People who had arrived with vestiges of hopeless exasperation and desolation were seen transformed as they left the space, affirmed and uplifted.
The bringing together and binding was extraordinary also in its reach through many generations from the young elementary school children who seemed entranced with continuing discoveries to the older generations, some arriving with physical difficulty looking at creation with old but new eyes, just as the children would look with new eyes that would grow and age in the remarkable space.
The coming together and binding was taking place on other levels also:
As an art event, this gathering brought together artists from the Staten Island art community and beyond, from some of the youngest children exploring art in classes to the teenagers torn away from their social media and textualization to interact with this very living art, to the veteran artists who make up the strong artistic community of the island.
Mr. Loncle is an important transitional and linking figure in this regard. He was a prized student of the much beloved artist and teacher, Pat Passlof who trained and inspired generations of artists on this same island, and here one could witness Mr. Loncle effortlessly continuing the same tradition, with patient and illuminating colloquies about his art with visitors of all ages and generations, but especially in dialogues of great import with emerging student artists from the island who had come to the gallery.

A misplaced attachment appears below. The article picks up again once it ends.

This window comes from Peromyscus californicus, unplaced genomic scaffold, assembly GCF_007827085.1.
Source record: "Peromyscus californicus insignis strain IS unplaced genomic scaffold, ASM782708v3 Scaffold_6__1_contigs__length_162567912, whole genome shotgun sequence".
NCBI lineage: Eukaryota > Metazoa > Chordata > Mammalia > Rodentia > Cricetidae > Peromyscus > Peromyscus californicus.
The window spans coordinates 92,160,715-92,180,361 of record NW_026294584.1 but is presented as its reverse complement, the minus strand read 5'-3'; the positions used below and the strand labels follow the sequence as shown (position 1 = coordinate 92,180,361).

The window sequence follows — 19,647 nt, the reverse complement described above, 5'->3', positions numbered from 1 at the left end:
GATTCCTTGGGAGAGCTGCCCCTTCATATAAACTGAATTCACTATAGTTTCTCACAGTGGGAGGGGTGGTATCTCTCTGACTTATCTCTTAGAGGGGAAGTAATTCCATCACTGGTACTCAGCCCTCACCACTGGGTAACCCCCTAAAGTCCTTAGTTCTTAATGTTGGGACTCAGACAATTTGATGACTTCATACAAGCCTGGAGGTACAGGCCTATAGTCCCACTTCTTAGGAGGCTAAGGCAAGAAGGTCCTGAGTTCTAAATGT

For some of the veteran artists, who had been fellow members of the art community with Pat Passlof, this was a quiet yet powerful affirmation of the continuity of the artistic tradition on the island so brilliantly in evidence here.
During its short run, the exhibition also drew artists and academics from Manhattan and other boroughs of the region, thus connecting this rather small but spectacular happening to the larger art world that is often overwhelmed with itself, but here on this quiet, wounded island, a quite extraordinary breakthrough had occurred, binding together community and generations, while connecting to the finite and the infinite at the same time in an affirmation of life that is also at the heart of the artistic process and intrinsically characterizes its importance to all human endeavor.